In the first chapter of the Sydney rivalry, the Swans did the thrashing, the Giants the trashing. In the second, both teams walked the walk. We could now be entering a third.
For the first time in the Giants’ 10-year existence, Sydney’s two clubs are at similar points on the premiership clock and heading in the same direction. Yes, they met in September in 2016 and 2018 but the Swans were coming to the end of an era.
It is reflected in recent results. The past two derbies have been won by the underdogs. In late 2019, the bottom-four Swans nearly knocked off the grand final bound Giants.
To borrow an NFL phrase, we may be seeing the Any Given Sunday era of the Sydney Derby, where ladder positions mean nothing.
John Longmire’s men will start favourites on Sunday in yet another derby played outside of NSW but they cannot be considered locks against a Giants team that knocked off ladder leader Melbourne only a fortnight ago.
Both clubs have undergone significant change since they last met in a final three years ago. Lance Franklin and Toby Greene remain headline acts for their sides but there has been a passing of the baton in many other key roles.
Toby Greene and Lance Franklin (both on ground) during a spiteful Sydney derby in 2014.Credit:Anthony Johnson
For the Swans, Jarrad McVeigh, Kieren Jack and Dan Hannebery are among a host of premiership heroes who have either retired or changed stripes. Foundation Giants Jeremy Cameron and Dylan Shiel have returned home, inaugural captains Phil Davis and Callan Ward are now footsoldiers.
The next generation is driving both sides. Names such as Callum Mills, Isaac Heeney, Tom Papley, Tim Taranto, Jacob Hopper and Harry Perryman.
They weren’t around during the early years when the Swans dominated and the Giants were very good at the niggle, on and off the field.
Sydney players were furious in 2013 when the Giants’ Tom Bugg taunted Ben McGlynn with a “where’s your premiership medallion” sledge after he had missed the 2012 flag through injury.
“When you’ve got a team that consists of Toby Greene, Taylor Adams, Devon Smith and Tom Bugg at 18, 19, you’ll always have some niggle and I’m sure trash talk which I’m sure we used to do quite a bit to be honest,” Ward said. “I don’t think it was ever at the level where it was ridiculous and we had to pull back. Finding the balance was the hard thing. I was never sheepish about it.”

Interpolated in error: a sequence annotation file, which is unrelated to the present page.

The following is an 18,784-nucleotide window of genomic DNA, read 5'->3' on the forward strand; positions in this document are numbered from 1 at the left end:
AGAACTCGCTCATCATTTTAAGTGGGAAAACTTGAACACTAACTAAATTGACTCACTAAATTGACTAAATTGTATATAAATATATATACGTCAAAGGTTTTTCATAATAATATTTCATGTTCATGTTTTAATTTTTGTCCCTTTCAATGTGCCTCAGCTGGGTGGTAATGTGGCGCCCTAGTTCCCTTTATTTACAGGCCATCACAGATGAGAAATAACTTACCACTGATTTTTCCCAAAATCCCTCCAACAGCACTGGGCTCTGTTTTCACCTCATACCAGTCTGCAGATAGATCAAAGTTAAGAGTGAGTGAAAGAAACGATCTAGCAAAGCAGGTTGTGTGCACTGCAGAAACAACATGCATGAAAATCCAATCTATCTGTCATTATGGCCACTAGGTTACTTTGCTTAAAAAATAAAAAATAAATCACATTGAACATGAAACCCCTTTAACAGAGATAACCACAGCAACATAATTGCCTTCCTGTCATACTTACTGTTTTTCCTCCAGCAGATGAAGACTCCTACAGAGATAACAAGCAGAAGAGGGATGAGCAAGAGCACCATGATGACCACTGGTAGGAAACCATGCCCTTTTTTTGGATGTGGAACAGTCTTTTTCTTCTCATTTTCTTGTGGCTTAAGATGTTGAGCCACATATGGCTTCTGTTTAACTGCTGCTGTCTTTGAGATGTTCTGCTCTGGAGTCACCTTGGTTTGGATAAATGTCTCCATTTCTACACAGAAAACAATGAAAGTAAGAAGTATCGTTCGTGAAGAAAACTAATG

A teenaged Swans fan at the time, Mills did not buy the rivalry, which he felt was manufactured.
“That’s what they had to do when they came onto the scene when they started the Bridge versus Bridge type vibe,” Mills said, referring to the Giants’ insistence on calling the games the “battle of the bridge”.
In a sign the Swans have won that skirmish, the Giants have in recent years referred to the game as the Sydney derby in their public releases.
Mills’s debut year in 2016 was when the rivalry was at its most intense. Tempers frayed in a historic and brutal first final in which Josh Kennedy and Kurt Tippett were felled, Steve Johnson suspended and Shane Mumford in hot water for a taunt about on Franklin’s mental health.
Johnson’s love of the verbal battle set up some awkward moments when he joined the Swans’ coaching staff.
“He used to say everything under the sun,” Mills said. “It was funny coming into the club because he’d said a few things on the field. It’s how Stevie played with his chest out. It was all in good humour.”
The now departed Cameron was another not afraid to trade verbal barbs, which Mills says was accompanied by some “sharp elbows”.
“He’d constantly whack you and say things here or there,” Mills said. “He’s a serious competitor and was always up for those games. Same with Toby.”
The generation gap in the early days meant there was little interaction between both groups of players. There is now more crossover. Taranto and Ollie Florent were best mates as kids.
Their administrators also have a common cause – be it fighting head office in the cost of living battle or, as in the case of now, working with the league to reunite players and staff with their families in locked down Sydney.
“[We’re] not so young and immature as we were back then,” Ward said. “There’s definitely a more personal connection. There’s more to worry about than that sort of stuff.”
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